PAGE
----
9. Flexible work schedules

Life events and personal preferences often do not align with a tight work schedule. Compressed workweeks and expanded or reduced shifts help all employees balance life and work.

10. Offers accommodations for workers with physical limitations

Being an age smart employer is all about inclusion.

11. Allows voluntary demotions

Some older workers may decide that they do not want all the responsibilities of a demanding job. But, they can still offer value in a less critical position. Age smart employers retain talent by allowing experienced employees to step down, not out.

12. Provides flexible benefits

The benefits we need change throughout life. A diverse workforce requires benefits for different stages of life.

13. Actively recruits older workers

You might have guessed it – age smart employers employ older workers! Employers partner with agencies to find qualified job seekers. For example, VANTAGE Workforce Solutions provides hands-on training and certifications to job seekers age 55 and older in 38 Ohio counties. You can partner with VANTAGE as a training site or hiring employer to find dedicated and talented candidates.

Why employers should be age smart

People are living longer, and consequently, working longer. Adults age 65 and older is projected to nearly double from 52 million in 2018 to 95 million in 2060. The 65 and older age group’s share of the total population will rise from 16% to 23%.

Many of these individuals will work passed the traditional retirement age. The reasons adults are working later in life vary from financial need, to family changes such as a divorce or gaining custody of a grandchild, to simply a desire to stay active.

Older workers bring great value to industries across the board. Age smart strategies support and utilize the talent of older workers. The upshot is that they benefit all workers at an organization.

Age smart approaches have helped employers boost productivity, grow their business, lower costs, and develop innovative solutions. By fostering a workplace that encourages inclusion and continued learning, businesses can maximize their potential to thrive as our aging population grows.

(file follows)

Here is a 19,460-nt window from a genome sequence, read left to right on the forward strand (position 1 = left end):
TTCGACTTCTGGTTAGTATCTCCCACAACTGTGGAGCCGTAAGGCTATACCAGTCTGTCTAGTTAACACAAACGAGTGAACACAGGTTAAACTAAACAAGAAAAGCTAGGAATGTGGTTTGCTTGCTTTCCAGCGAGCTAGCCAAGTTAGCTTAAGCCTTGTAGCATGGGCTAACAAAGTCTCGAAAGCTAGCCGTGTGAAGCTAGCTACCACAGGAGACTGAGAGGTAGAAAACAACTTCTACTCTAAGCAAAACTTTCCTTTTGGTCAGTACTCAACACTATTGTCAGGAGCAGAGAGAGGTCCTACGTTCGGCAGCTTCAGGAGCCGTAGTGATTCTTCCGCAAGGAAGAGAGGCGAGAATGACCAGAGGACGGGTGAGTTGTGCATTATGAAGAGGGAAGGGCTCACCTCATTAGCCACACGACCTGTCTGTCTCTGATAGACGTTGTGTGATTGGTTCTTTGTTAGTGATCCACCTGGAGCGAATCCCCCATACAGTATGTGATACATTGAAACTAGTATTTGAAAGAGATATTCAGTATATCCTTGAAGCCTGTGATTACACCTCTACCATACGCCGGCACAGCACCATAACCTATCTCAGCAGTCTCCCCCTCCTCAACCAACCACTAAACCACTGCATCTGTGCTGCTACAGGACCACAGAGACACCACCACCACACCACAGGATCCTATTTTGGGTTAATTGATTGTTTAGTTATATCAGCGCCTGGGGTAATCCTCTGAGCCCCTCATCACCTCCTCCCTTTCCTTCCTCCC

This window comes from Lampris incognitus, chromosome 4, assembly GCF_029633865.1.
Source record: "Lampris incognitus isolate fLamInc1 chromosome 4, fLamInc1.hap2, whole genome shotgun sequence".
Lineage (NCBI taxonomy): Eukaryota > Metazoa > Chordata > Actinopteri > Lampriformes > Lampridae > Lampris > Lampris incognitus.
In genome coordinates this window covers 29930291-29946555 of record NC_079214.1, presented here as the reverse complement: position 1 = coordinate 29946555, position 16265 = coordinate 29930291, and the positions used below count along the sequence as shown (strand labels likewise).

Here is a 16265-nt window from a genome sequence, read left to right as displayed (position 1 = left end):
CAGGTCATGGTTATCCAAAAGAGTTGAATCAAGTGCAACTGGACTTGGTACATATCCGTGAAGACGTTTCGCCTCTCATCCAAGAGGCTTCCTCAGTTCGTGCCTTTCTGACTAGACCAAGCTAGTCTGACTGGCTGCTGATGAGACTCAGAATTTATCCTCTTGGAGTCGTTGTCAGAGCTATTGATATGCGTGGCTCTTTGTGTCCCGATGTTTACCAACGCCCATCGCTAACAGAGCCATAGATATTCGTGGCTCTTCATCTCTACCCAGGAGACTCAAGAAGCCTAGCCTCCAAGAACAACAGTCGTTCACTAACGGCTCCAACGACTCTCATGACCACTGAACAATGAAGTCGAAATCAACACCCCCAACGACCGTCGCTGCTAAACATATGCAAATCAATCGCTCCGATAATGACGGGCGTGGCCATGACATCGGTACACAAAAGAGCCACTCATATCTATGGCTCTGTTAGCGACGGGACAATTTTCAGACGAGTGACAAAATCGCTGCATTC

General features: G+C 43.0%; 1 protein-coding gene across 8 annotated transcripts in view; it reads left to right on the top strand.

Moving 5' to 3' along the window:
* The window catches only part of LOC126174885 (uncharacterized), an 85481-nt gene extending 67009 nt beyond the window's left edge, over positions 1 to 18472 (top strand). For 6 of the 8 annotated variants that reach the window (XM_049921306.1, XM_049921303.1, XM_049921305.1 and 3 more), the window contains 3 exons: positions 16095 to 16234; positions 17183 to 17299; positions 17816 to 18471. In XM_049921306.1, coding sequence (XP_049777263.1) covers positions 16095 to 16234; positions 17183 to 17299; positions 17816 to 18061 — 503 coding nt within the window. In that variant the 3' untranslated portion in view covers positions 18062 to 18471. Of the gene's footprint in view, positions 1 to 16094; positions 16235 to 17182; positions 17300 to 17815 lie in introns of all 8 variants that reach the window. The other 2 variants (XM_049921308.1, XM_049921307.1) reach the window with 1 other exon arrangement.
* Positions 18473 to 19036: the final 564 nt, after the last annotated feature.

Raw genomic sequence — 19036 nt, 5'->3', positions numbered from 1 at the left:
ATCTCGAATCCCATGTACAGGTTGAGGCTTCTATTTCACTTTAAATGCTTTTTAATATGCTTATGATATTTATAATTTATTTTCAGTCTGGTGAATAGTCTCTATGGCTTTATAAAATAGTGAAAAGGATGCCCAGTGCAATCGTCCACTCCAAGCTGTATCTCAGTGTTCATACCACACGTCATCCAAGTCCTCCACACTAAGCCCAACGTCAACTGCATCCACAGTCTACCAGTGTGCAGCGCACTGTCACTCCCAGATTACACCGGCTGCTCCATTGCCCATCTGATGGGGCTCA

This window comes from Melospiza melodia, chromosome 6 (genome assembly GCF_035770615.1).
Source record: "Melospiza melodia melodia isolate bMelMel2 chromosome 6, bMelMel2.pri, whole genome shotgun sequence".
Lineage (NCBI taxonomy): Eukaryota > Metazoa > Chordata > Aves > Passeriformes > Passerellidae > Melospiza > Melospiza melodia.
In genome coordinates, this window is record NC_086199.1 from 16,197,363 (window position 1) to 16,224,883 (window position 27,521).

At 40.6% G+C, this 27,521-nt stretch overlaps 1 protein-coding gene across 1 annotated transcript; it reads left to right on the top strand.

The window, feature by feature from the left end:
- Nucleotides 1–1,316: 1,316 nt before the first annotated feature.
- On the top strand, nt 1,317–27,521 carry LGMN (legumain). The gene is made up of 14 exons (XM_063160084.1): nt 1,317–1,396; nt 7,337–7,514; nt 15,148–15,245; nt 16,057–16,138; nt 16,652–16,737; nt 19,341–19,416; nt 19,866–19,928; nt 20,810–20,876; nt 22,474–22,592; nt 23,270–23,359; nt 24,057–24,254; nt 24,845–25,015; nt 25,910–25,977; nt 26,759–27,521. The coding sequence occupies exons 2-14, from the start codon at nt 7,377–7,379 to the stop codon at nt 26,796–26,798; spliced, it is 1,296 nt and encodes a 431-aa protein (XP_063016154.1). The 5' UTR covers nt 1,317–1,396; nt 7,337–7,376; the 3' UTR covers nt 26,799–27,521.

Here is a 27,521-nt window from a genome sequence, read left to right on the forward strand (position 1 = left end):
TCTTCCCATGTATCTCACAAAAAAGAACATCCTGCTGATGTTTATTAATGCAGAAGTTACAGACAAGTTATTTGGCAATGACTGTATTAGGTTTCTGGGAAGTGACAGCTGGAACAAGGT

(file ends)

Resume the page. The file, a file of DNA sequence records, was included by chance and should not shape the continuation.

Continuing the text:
Need help on your job search? VANTAGE Workforce Solutions provides hands-on training and certifications to help you reenter the workforce. Call us today at 1-800-554-5335 or visit our Workforce page to learn more.

*The information in this article is intended solely to provide general information on matters of interest for the personal use of the reader, who accepts full responsibility for its use. This article should not be used as a substitute for consultation with professional legal, medical, or other competent advisors.

This workforce product was funded by a grant awarded by the U.S. Department of Labor’s Employment and Training Administration. The product was created by the recipient and does not necessarily reflect the official position of the U.S. Department of Labor. The Department of Labor makes no guarantees, warranties, or assurances of any kind, express or implied, with respect to such information, including any information on linked sites and including, but not limited to, accuracy of the information or its completeness, timeliness, usefulness, adequacy, continued availability, or ownership. This product is copyrighted by the institution that created it.